Supercell members Andrew Green Adam Meckler Brian Courage holding their instruments


December 2, 2022  /  News

It was a dark, brisk January morning in 2020, just weeks before the world would shut down. Trumpeter Adam Meckler had driven down to Chicago from the Upper Peninsula of Michigan to meet up with old college friends; bassist Brian Courage and drummer Andrew Green. They were set to caravan to a gig in central Michigan. As is often asked of musicians, they were meant to work with a group of students during the day before performing for them in the evening. The band spent the day inspiring young musicians, teaching them about jazz and the blues. Before long, it was time for them to show the students what total commitment to music sounds like. Only they hadn’t yet decided what music they would play for their performance.

In the madness of the trip, and the trio’s general lack of proximity, they hadn’t even rehearsed. Exhausted from seeing the part of the morning jazz musicians don’t typically see, they quickly agreed on some tunes, and walked out on the stage to perform for a room packed with excited students. Too tired to feel the weight of the moment, the trio’s music flowed effortlessly. Call it the zone. Call it magic. Whatever it was, they were connected, playing from a place of love and trust. The specifics of the performance remain a blur. It was not recorded. One thing was certain: they had to do it again.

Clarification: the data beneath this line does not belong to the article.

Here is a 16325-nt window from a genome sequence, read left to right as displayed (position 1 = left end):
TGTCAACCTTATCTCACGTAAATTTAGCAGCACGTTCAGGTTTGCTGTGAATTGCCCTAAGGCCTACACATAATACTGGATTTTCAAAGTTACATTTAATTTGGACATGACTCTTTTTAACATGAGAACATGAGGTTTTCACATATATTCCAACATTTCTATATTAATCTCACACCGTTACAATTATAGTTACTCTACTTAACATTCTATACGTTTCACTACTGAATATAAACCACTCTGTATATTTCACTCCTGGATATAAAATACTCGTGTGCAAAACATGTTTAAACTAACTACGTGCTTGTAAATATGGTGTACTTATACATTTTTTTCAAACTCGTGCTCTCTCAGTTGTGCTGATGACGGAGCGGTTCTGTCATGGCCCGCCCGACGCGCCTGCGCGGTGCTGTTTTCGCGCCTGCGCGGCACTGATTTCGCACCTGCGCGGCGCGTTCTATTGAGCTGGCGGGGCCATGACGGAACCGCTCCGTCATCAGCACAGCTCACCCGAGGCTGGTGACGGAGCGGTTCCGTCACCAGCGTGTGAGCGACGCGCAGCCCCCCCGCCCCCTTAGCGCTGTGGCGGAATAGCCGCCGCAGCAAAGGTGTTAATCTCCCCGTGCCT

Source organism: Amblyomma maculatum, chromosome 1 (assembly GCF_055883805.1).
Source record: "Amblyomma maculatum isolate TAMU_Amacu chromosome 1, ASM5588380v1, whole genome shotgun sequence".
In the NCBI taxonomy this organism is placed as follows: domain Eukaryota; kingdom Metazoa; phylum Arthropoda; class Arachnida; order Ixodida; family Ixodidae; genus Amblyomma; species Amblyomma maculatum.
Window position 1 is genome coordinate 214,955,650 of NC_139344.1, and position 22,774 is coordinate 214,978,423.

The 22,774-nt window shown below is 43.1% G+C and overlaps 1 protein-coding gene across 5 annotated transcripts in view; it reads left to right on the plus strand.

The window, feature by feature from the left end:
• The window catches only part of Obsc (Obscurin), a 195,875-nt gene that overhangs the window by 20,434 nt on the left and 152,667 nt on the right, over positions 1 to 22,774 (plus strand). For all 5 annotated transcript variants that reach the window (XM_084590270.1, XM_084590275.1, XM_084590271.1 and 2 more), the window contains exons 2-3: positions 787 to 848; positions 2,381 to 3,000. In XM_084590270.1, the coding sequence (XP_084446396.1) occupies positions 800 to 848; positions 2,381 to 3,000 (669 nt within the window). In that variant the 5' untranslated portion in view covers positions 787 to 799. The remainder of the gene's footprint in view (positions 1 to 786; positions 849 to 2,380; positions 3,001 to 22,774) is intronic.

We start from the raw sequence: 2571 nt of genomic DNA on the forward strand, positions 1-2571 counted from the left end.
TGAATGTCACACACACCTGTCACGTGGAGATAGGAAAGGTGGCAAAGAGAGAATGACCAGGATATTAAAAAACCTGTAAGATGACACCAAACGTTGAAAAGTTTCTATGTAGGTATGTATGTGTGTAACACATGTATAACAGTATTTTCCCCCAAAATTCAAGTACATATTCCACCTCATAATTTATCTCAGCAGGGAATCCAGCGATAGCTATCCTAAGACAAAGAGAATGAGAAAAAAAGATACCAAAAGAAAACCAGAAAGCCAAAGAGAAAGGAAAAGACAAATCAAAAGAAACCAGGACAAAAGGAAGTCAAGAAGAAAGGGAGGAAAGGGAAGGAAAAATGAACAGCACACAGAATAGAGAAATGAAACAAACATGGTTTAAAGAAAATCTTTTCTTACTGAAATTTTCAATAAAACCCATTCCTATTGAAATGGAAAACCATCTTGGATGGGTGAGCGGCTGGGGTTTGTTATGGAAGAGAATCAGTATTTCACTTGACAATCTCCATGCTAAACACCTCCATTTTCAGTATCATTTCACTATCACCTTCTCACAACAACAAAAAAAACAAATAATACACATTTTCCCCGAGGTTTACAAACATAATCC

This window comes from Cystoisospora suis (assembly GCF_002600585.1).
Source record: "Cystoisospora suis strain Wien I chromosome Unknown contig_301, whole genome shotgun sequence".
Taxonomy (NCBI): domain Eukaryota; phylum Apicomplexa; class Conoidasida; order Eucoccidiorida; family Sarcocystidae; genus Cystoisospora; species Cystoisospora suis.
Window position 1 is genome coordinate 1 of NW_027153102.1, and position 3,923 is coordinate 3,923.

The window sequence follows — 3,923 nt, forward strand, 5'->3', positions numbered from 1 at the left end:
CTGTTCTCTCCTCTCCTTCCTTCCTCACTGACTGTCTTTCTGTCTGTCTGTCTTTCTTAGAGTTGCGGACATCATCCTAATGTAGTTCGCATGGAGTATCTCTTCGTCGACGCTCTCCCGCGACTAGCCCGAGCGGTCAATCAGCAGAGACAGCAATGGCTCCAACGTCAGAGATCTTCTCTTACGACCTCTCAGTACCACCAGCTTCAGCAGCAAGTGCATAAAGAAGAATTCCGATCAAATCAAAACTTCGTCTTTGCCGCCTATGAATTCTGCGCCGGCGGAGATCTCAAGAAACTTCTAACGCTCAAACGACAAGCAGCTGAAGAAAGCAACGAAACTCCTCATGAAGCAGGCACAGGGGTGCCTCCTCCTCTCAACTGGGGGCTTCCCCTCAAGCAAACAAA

The onset of the pandemic in March of that year threw a wrench in their plans to recreate that magical feeling. They knew they would not achieve the same energy recording remotely. They needed real-time interaction and exploration. So they waited. As indoor performances increased in viability, the trio planned to meet in Chicago for a live recording session. Luke Polipnick, an accomplished guitarist and close friend of the band, offered to host the event at his unique loft space, formerly a corner store in the Bridgeport neighborhood, now dubbed the Union Ave. Sound Lab.

Joined by a group of fans and friends, with a make-shift bar and a few couches and chairs, they prepared for another launch. They performed a mix of Meckler’s original music, some arranged and deconstructed standards like “Solar” and “Beatrice” to a room full of inspired listeners, with the microphones set to “record”. Supercell’s Live Vol. 1 was etched in stone, and encapsulates the adventurous spirit of the trio, letting the music develop naturally, digging into a wide dynamic range, reaching a quiet vulnerability that one might not expect to hear from a chordless trumpet trio.